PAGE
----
Cake Ball Cake Tutorial-How To Make a Cake Ball Cake


It’s here! It’s here! IT’S FINALLY HERE!!!!!!!!!!!!!!!

Yep, it’s about time I put this cake ball cake tutorial together. Took me long enough… I made a lot (like, a lot) of cake ball cakes last year, and through a crap-ton of mistakes, I finally perfected my technique…on my very last order. Of course.

Anywho, I was going to post a tutorial on a simple cake ball cake, but driving home one late night, I suddenly recalled a sugar hearts tutorial by Erica O’Brien, and more specifically, this photo from her tutorial:


Isn’t this absolutely gorgeous? I got to thinking, how super awesome would it be to make a cake ball cake with heart cake balls coated in sanding sugar? I present to you-my sketch.


Is pretty, no? Not exactly the towering, glorious ombre cake by Miss O’Brien but it’s cute and rad, so there.

Without further ado…




If you want to make heart cake balls you need these too:

  • Heart cookie cutter
  • Sticks


Cover the cake dummy in fondant. Here’s a video on covering cake dummies in fondant by a pretty nifty lady.

Remember, it doesn’t have to be perfect since it’s going to be covered in cake balls. Just make sure the top is smooth and the corners neat. You want the fondant to be fairly even down the sides because it will affect the overall shape of the final cake. I may or may not turn the whole thing on it’s side and roll it on the counter.

I like Wilton’s fondant because it hardens quickly and it’s inexpensive. Do this the day before. You want the fondant fairly dry so it doesn’t pull off with the cake balls when it comes time to eat them. PS. Smaller cakes are harder to cover. Sorry.


Hot glue the dummy to a cake board.



Make your cake balls/cake hearts. A 3″ cake dummy uses about 21-24 1.5″ cake balls or 1.5″ wide cake hearts. If you want to make a regular cake ball cake with balls, here’s a class on how to make perfect cake pops.

To make heart shaped cake balls, Pint Sized Baker has a tutorial on hand formed cake pops, which make really pretty hearts that have a bit more of a flow-y shape. If you want more of a geometric looking heart, here is how I made mine.

Disclaimer-this works best with a stiffer dough made from scratch. I find cakes from cake mix makes a really soft dough and may or may not work with this technique. Maybe chill the dough before cutting? Let me know if you try it!

Roll out your cake dough about 1/2″ in thickness, or if you’re lucky enough to own an Easy Roller, use the frame to roll out the dough to an even thickness.

Punch out them hearts with the cookie cutter. I’m using modeling clay because that’s what I use when I’m making display pieces.


Slap them hearts on a stick and dip it in your chocolate/candy melts. I put the stick into the back side to keep the shape of the point intact. Make sure your chocolate is thin!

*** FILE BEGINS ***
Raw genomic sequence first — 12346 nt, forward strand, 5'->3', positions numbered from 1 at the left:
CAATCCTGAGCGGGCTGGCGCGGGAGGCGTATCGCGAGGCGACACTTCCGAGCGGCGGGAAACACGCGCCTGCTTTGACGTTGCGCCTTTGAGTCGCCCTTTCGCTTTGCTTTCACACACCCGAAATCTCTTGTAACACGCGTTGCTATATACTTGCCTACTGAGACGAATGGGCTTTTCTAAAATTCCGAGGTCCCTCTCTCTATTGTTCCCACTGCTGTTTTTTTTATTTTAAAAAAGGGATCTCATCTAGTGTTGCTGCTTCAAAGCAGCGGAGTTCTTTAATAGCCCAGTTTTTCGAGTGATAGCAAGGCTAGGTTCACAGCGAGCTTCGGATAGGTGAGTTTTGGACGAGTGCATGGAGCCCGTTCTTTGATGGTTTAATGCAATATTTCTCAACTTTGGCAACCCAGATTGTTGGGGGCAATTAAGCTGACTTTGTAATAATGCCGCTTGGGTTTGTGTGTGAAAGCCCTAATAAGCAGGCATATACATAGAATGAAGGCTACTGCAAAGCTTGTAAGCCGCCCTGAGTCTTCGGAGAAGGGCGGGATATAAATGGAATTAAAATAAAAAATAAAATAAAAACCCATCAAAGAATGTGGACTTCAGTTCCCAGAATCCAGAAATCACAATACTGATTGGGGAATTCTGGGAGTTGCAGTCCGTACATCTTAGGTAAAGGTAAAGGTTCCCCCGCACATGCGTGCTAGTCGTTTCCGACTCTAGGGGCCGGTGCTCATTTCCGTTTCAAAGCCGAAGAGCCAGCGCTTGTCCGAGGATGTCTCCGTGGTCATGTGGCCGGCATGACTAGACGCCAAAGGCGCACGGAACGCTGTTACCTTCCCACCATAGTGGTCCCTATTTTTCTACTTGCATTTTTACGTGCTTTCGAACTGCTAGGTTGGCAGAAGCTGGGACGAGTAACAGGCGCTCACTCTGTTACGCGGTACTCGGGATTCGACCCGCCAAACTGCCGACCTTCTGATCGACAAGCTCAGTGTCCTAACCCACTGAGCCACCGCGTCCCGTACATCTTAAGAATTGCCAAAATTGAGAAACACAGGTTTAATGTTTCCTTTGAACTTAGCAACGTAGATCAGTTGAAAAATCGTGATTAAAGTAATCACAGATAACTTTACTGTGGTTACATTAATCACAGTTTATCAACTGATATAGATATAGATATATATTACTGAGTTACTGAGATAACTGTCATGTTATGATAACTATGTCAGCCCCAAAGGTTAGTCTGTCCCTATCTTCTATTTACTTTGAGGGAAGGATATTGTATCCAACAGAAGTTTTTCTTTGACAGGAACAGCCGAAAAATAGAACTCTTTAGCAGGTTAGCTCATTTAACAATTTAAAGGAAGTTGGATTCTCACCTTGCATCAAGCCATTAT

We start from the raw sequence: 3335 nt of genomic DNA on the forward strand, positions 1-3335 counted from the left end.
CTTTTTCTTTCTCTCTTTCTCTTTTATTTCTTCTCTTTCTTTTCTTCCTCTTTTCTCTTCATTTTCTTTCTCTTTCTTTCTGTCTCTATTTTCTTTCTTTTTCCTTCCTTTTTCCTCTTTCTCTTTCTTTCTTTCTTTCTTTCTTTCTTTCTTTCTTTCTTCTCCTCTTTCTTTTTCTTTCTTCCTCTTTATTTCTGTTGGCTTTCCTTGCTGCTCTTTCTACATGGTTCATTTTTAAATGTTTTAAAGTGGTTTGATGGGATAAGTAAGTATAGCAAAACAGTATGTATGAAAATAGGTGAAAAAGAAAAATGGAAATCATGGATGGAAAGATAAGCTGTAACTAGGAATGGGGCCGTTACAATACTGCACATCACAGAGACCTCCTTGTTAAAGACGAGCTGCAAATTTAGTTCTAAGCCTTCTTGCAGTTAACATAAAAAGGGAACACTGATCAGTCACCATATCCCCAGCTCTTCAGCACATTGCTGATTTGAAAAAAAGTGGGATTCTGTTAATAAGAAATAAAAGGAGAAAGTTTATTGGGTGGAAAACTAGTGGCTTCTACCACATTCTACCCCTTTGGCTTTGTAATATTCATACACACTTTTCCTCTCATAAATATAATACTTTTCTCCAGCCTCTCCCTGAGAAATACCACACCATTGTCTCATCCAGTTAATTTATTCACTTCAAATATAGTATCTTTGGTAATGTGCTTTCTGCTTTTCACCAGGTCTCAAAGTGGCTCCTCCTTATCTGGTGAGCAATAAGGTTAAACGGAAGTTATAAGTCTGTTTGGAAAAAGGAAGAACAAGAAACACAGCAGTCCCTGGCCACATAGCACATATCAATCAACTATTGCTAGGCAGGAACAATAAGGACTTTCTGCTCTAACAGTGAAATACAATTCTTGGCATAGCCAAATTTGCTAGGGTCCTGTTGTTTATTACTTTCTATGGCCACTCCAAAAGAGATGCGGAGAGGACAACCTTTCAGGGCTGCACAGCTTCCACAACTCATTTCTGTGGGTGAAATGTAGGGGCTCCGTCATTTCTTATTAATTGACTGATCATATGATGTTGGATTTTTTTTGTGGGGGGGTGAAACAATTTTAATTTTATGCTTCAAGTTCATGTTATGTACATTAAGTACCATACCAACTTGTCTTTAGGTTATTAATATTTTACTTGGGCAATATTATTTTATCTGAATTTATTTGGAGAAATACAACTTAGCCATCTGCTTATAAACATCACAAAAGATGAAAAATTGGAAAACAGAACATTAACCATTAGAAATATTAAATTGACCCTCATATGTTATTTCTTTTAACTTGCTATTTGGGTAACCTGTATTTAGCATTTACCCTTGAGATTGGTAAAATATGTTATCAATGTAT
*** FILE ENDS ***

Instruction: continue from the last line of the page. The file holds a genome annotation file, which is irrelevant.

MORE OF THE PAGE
Dipped 2

Cover in sprinkles.


Let dry in your fancy KC Bakes Stand!



Carefully remove the sticks from your hearts.  Set aside.

Cover the fondant with a SUPER thin layer of shortening; use a paper towel to apply the shortening. This makes it easier to remove the cake balls during serving time.

Push a toothpick into the dummy and make sure the length sticking out is shorter than the cake ball. Seems like a no-brainer but I’ve f’d this step up a lot.

Apply a little chocolate to the back of your cake ball and attach!




Keep on keepin’ on…




And…you guessed it…keepin’ on.


And then, finally…



Now, go forth my fellow bakers and make some cakes! I’d love to see what you come up with! Don’t forget to hit the “Pinterest” button below to save this to your Pinterest Board!


  1. This is seriously so adorable! Thanks for sharing :) do you have a good recipe you could recommend for making a stiff cake pop dough? Mine are usually softer (always from scratch). They work ok for round pops, but I couldn’t imagine rolling them out and cutting them with a cookie cutter. I’d love some guidance! Thanks!


    1. Hi! Try cutting the sugar back a little and actually baking the cake a little longer makes for a drier cake that you can make into a firmer dough. Also I use cream cheese and buttercream as a binder.

  2. Tried this today with a box, strawberry cake. Only 1 of the 3 pops stayed on the stick. The other 2 fell off during dipping. I guess cake from scratch is the way to go. The pop that stayed on the stick sure was cute though! Thank you for sharing!

    1. I personally think the weight of the cake balls or cake pops would destroy the cake and make for a huge mess. BUT, I’ve been proven wrong before. I’ve not tried it.

  3. Hi
    Thanks so much for this tutorial. .
    My question is, when serving it, how is that done, sounds stupid but cut into it? Or remove cake balls by hand, I would love to make this for my mom.

  4. HI!!

    Love all your work.

    I use this method when making my cake ball cakes, although a customer has brought to my attention that it can sometimes be a pain to get the cake balls off.

    Do you think there is a way to attach the cake balls without using the chocolate on the fondant? Because part of the issue is also the fact that the cake balls were breaking as people tried to pry them off!


    1. It’s really important to cover te fondant with a thin layer of shortening. That way the cake balls will just pop off. You could also instruct customer to use a butter knife to pry the balls off. Sometimes that helps. Also make sure your candy melt coating isn’t too soft-it should dry to a hard consistency. Sometimes people add too much shortening or oil and the melts never dry hard.

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